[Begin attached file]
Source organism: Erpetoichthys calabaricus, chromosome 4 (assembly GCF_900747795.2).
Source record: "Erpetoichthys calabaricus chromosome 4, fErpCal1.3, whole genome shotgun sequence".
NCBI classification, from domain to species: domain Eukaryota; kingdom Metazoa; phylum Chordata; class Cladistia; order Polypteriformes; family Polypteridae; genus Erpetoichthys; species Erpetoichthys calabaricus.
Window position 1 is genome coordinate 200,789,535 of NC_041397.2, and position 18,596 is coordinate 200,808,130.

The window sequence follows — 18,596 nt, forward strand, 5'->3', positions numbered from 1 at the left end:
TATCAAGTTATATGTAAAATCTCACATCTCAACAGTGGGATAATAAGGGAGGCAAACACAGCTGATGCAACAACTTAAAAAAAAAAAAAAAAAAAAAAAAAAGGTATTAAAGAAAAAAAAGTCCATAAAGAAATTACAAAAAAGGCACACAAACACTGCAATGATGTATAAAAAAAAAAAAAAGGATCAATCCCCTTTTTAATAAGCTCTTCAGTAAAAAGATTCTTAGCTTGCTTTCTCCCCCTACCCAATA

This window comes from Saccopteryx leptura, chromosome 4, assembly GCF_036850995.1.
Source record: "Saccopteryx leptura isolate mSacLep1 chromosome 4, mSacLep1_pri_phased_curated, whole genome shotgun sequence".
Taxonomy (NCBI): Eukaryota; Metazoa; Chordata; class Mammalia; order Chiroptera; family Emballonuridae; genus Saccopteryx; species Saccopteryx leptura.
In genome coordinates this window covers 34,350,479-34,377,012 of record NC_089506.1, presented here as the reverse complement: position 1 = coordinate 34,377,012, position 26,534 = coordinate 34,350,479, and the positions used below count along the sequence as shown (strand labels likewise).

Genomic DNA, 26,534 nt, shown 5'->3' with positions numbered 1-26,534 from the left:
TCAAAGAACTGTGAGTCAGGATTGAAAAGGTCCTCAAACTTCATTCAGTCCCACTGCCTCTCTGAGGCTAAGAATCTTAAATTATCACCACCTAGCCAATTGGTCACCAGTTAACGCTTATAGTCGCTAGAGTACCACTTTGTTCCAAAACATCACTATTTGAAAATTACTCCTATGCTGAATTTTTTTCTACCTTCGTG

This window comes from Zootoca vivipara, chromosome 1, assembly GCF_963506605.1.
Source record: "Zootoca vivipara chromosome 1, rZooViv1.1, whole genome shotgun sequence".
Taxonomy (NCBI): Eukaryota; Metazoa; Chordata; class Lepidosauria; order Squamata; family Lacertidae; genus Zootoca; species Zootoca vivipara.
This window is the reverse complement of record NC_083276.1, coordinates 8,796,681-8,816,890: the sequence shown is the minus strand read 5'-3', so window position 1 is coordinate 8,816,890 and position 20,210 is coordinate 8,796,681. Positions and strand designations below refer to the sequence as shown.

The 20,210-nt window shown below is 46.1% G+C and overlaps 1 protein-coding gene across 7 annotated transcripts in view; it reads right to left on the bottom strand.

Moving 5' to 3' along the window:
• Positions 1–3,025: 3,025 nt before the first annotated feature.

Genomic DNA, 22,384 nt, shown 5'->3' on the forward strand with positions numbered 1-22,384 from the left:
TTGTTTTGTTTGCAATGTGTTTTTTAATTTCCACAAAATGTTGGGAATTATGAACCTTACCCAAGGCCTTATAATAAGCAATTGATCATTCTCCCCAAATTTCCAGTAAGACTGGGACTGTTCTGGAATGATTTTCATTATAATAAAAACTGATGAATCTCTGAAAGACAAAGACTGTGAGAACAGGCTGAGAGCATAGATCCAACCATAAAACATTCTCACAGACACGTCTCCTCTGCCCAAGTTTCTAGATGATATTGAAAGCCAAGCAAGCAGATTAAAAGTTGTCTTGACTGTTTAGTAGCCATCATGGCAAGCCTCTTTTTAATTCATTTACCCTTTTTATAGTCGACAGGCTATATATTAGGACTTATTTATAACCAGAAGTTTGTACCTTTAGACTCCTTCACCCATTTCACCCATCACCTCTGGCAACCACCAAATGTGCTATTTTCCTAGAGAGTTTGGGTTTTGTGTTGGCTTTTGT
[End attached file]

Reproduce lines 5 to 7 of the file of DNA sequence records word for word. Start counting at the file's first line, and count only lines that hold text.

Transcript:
The window sequence follows — 18,596 nt, forward strand, 5'->3', positions numbered from 1 at the left end:
TATCAAGTTATATGTAAAATCTCACATCTCAACAGTGGGATAATAAGGGAGGCAAACACAGCTGATGCAACAACTTAAAAAAAAAAAAAAAAAAAAAAAAAAGGTATTAAAGAAAAAAAAGTCCATAAAGAAATTACAAAAAAGGCACACAAACACTGCAATGATGTATAAAAAAAAAAAAAAGGATCAATCCCCTTTTTAATAAGCTCTTCAGTAAAAAGATTCTTAGCTTGCTTTCTCCCCCTACCCAATA

This window comes from Saccopteryx leptura, chromosome 4, assembly GCF_036850995.1.